She said: ‘The Stubbington bypass will not relieve the congestion on A32 and Newgate Lane. The £90m will be wasted and could be put to better use.’

Town centre crucial to keep local investment

IMPROVING the town centre has been at the forefront for Fareham Borough Council.

It will be investing £75,000 on improving the high street, including the installation of more benches, better signs and the provision of more cycling storage.

It has also lowered parking charges in some areas.

The Conservative-led council is also working with the businesses and seeing what they want.

One of the ideas was a website that listed the independent shops in the town centre.

Beverley Birks, who runs The Bridal Suite, on West Street, said she was pleased to hear about the investment of the website.

Beverley says: ‘Anything that sends people down to my shop is a good thing.

‘A lot of my customers say that is how they know about my shop – through the website.’

But for residents, more needs to be done to get a better range of shops.

Steph Jones, from Fareham Park Way, says: ‘The town centre is good but there needs to be more variety.

‘I feel Whiteley is more attractive to go to with their shops so I think the council needs to look at the type of retail and see what can be done.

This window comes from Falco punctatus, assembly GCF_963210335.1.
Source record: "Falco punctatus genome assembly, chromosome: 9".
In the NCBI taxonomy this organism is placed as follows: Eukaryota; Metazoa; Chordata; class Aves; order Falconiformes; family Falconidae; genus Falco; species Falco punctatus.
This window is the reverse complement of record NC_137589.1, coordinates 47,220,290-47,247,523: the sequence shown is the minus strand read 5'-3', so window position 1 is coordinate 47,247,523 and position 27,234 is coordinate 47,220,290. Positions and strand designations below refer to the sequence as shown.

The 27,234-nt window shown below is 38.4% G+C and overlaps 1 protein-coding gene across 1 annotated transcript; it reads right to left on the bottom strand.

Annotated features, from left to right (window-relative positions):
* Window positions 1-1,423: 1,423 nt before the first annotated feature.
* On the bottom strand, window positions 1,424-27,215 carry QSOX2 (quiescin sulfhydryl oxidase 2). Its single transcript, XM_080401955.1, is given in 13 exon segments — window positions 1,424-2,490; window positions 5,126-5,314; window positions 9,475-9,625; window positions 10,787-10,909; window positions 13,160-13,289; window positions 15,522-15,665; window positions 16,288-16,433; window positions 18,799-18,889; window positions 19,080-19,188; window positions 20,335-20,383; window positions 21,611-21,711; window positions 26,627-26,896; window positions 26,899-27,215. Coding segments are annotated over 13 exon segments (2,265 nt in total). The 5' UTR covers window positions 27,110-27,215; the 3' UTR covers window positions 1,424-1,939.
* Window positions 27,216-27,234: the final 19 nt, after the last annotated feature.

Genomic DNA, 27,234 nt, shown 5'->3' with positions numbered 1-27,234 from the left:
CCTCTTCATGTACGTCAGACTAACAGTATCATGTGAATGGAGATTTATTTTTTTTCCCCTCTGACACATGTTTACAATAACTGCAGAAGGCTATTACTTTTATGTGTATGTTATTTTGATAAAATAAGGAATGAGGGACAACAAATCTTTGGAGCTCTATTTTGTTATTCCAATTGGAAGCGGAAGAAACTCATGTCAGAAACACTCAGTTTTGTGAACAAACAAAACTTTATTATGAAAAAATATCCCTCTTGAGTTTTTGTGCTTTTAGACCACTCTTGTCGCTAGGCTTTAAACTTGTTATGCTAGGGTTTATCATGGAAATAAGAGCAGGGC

‘We need to make sure people come to Fareham and, if nothing is done, we will become food outlets and charity shops – nothing more.

‘So I will be looking at what candidates care about the centre and voting for them.’

Keeping buses on the roads will have impact

With the cost of subsidising public transport increasing, it comes down to the council to decide what services are cut and which remain.

And after many changes to bus routes in the Fareham area in recent months these changes could impact voting next week.

Ed Morell, 51, from Funtley, says transport is always a big issue as it affects so many people.

He said: ‘The only way for the council to keep routes is to subsidise them.

‘But this costs money which may have to come from other council services or be raised through an increase in council tax.

‘This then upsets people but you can’t have both low tax and lots of buses.

‘For whichever councillors are elected, one of the first issues they need to look at is transport.

‘It affects so many people and is a big chunk out of the budget which needs to be spent wisely.

‘The council have made some good changes but more still needs to be done.’